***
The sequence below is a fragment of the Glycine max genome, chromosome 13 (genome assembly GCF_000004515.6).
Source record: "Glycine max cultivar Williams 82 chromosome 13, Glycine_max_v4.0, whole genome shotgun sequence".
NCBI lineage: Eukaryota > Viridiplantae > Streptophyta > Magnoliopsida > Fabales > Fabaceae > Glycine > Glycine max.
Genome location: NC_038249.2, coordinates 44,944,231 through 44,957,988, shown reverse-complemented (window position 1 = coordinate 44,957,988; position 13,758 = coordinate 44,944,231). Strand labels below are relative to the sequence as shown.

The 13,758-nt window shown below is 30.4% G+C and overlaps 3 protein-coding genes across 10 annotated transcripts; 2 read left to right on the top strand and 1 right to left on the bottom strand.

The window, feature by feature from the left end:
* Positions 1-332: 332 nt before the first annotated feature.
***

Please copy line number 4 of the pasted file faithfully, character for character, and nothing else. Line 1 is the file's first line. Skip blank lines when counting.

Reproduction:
Genome location: NC_038249.2, coordinates 44,944,231 through 44,957,988, shown reverse-complemented (window position 1 = coordinate 44,957,988; position 13,758 = coordinate 44,944,231). Strand labels below are relative to the sequence as shown.